Master of elegance

Criticism by some former cricketers forced Laxman to put full stop to his international career

What the world’s most feared bowlers couldn’t do, a couple of syndicated columns by former cricketers have accomplished. He could negotiate vicious turn betraying few signs of nerves and he would dispatch a nasty bouncer to the fence with equal nonchalance.

 VVS Laxman has produced many match-winning knocks for India with grit and grace. FILE PHOTO

He could script one match-winning innings after another like a magician pulling a rabbit out of the hat and he could withstand unbearable physical pain for hours on end to take the team across the line. He couldn’t, however, come to terms with criticism that was far from being honest.

The sensitive person in VVS Laxman quite easily felled the fierce fighter that we often saw on the field.

Admittedly, Laxman’s batting had lost some of its earlier edge which got only accentuated because of India’s eight Test defeats in a row spread over England and Australia. He is pushing 38, but it’s not like there are dozens of deserving youngsters waiting for his exit.

With the sole exception of Virat Kohli, none of the youngsters has come anywhere near inspiring the confidence of either the selectors or the captain, while the highly-rated Cheteshwar Pujara was already in the Test squad for the New Zealand series as was Suresh Raina.

Which youngster then was Laxman blocking? Rohit Sharma, who couldn’t register a single double-digit score on the recent tour of Sri Lanka?

Rahul Dravid has already retired and it was just a matter of when rather than if with Laxman would. Surely, he wasn’t going to play beyond the Australian series at home early next year, depending on his form against New Zealand and England in the following rubber?

With only three other senior players left in the side, and injury worries constantly on the radar given the hectic schedule, it made perfect sense to have the experienced Hyderabadi in the squad even if the next three important series are being held in India. Unfortunately, it’s not going to be so.

Laxman, like any other cricketer, isn’t above criticism. However, much as they are touched by praise from fellow cricketers, they also get touchy when ex-players train guns at them, particularly so if the criticism is tinged with a perceived hidden agenda. Given his mild nature, it wasn’t surprising to see Laxman take the extreme step, much against the advice of his family and friends.

Is there then the genesis of Laxman’s school of batting because only a sensitive person like VVS Laxman could have batted so sensuously?

At his best, Sachin Tendulkar will inspire awe; Dravid unadulterated admiration while someone like Sourav Ganguly would leave you with a sense of great satisfaction. But Laxman? He is the wizard who could cast a spell with his sublime batting.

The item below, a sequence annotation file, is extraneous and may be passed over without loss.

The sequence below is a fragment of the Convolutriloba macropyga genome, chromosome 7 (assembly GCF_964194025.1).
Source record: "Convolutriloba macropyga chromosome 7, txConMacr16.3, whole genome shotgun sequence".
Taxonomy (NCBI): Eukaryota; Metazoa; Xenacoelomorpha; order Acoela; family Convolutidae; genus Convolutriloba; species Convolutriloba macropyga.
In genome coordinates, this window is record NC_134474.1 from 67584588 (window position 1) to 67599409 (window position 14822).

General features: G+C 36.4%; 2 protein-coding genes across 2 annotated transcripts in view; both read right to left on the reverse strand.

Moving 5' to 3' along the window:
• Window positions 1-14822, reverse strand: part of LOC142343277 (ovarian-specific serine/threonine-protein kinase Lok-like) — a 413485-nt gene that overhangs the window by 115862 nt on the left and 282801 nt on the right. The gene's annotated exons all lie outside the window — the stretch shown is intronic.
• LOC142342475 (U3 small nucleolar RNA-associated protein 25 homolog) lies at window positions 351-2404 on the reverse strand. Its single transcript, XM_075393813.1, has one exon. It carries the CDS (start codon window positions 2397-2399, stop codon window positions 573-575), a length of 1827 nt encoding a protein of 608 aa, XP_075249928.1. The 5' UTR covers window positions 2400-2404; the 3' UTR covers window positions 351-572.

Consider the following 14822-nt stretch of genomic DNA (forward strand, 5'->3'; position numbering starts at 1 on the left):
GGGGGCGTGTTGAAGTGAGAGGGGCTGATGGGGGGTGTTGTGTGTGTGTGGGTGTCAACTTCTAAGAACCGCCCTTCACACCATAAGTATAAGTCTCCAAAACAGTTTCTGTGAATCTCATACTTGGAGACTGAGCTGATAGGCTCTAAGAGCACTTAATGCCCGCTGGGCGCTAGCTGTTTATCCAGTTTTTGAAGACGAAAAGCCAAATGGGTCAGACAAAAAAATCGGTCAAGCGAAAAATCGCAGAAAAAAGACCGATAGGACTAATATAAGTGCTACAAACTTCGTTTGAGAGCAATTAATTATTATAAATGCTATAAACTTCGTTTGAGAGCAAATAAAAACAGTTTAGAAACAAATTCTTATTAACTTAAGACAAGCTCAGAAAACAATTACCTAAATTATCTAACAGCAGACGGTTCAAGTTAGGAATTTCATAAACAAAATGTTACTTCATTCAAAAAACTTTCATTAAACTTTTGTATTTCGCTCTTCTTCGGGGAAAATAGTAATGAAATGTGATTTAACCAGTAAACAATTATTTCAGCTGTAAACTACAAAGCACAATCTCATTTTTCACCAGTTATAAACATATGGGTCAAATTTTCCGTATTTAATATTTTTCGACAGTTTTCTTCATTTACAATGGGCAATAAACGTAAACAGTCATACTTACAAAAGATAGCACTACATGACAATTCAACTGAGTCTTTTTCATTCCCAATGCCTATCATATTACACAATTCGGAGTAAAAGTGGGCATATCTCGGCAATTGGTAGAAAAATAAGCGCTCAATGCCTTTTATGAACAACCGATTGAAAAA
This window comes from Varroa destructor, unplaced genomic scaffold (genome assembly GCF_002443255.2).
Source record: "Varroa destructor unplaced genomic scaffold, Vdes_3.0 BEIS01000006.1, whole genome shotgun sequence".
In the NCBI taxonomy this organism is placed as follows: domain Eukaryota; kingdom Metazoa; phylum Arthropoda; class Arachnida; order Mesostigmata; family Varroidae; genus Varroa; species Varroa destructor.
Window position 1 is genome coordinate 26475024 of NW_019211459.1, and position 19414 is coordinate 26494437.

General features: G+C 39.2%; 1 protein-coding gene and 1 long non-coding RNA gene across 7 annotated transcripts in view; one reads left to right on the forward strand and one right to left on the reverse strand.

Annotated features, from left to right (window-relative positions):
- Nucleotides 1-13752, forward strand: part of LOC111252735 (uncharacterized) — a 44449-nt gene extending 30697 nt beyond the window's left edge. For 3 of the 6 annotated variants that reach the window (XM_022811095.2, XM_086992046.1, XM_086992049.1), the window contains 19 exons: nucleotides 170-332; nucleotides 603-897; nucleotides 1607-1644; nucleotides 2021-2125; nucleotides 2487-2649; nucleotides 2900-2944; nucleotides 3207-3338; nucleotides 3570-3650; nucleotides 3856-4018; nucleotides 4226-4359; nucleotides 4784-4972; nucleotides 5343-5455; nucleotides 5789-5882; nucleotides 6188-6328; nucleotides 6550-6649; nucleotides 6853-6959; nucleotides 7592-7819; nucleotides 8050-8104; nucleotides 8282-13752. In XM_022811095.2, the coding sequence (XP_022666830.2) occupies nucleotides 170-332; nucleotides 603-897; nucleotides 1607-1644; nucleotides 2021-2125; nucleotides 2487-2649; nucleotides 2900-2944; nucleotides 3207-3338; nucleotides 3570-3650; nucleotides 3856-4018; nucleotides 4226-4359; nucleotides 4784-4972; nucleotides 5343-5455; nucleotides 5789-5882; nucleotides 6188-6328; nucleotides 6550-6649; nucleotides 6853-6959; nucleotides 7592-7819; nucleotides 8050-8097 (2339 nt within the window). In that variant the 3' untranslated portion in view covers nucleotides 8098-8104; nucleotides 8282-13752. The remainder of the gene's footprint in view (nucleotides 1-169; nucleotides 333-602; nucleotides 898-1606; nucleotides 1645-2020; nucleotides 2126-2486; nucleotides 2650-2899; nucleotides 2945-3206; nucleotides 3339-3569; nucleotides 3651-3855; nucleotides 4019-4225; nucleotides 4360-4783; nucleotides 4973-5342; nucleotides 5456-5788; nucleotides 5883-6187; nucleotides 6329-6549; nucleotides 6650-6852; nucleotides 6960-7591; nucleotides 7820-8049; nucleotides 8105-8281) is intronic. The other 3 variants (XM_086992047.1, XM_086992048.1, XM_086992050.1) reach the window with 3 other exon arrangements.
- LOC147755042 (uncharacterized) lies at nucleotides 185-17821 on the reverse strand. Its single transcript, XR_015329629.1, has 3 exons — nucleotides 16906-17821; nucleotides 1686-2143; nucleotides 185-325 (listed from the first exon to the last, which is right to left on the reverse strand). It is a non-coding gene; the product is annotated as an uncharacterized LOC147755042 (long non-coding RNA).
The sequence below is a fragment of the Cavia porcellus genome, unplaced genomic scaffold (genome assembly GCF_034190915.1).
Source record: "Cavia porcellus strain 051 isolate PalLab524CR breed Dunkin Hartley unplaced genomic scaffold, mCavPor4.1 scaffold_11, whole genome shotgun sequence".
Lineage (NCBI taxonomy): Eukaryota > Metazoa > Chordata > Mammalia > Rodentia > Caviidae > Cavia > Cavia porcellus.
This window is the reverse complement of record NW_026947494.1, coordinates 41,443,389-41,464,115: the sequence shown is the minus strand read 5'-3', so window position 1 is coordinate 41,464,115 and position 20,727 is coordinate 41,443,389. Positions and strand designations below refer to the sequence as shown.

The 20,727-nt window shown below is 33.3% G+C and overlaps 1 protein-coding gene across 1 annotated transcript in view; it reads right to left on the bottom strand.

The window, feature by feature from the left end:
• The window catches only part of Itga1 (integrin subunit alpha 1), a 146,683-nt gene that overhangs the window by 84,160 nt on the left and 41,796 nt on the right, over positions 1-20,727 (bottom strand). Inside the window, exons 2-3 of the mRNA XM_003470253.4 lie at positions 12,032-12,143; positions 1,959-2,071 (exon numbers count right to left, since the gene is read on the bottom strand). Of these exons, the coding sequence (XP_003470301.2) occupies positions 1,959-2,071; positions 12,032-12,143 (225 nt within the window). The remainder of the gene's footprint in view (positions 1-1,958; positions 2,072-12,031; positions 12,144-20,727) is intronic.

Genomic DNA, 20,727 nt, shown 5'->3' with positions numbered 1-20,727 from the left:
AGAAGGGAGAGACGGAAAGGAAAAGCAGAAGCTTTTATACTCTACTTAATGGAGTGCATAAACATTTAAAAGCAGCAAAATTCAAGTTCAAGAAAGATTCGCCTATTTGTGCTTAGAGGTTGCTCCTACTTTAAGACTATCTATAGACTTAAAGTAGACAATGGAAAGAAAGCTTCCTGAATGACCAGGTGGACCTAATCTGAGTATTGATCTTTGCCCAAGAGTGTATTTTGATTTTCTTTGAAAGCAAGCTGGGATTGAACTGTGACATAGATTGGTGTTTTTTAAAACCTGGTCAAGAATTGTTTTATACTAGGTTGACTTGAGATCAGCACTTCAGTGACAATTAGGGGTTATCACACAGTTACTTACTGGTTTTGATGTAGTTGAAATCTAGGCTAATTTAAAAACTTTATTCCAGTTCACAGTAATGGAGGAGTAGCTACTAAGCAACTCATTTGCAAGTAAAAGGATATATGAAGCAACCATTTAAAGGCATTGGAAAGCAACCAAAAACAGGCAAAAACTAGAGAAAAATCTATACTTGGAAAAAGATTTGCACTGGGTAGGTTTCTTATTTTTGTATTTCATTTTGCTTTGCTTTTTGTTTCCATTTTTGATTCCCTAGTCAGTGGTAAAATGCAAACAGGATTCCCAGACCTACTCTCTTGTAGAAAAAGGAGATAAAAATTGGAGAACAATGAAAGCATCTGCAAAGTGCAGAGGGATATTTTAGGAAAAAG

No batsman of his generation has produced as many works of pure artistry as Laxman.
From the once-in-a-lifetime innings at Eden Gardens in 2001 against Australia to his match-winning 96 at Kingsmead against South Africa in 2010, the right-hander has left an indelible mark in almost all parts of the cricketing world and has earned thousands of fans for a lifetime in the wake, none so more adoring than the Australians though.

Barring Tendulkar, no Indian batsman has tormented the Australian bowlers as much as Laxman. Where the Mumbaikar decimated the Antipodeans with his ruthless approach, Laxman killed them softly, his batting being the embodiment of both forceful grit and fluid grace.

While his epochal, series-changing 281 in Kolkata easily towers over the rest, Laxman has produced several more knocks of great significance which endeared him to Australian public while at the same time making him the most dreaded batsman for their bowlers — be it the 148 at Adelaide and 178 at Sydney in 2003 or the match-winning 79 at Perth in 2008 or for that matter his unbeaten 73 at Mohali in 2010 when he battled severe back pain to guide India to a thrilling win.

That the Aussie players openly admitted that they feared Laxman more than Tendulkar is the ultimate affirmation of his dominance of Oz.

Other teams were only less fortunate as he reeled off match-winning knocks from Colombo to Kolkata and from Delhi to Durban, reviving hopes in lost causes in the company of lower-order batsmen. No top-order batsman has given as much confidence to tail-enders as Laxman, and no tail-ender has felt as much confident as while batting with him.

As a member of the Golden Generation of Indian batting, Laxman has long assured himself a place among the modern greats of the game. And if there is one glaring hole in his otherwise illustrious career, it’s his 17 Test centuries, a number that hardly does any justice to the quality of his batsmanship. But then Laxman should be looked at as a whole, which is always greater than sum of its parts.
Thanks for very very special memories, VVS!

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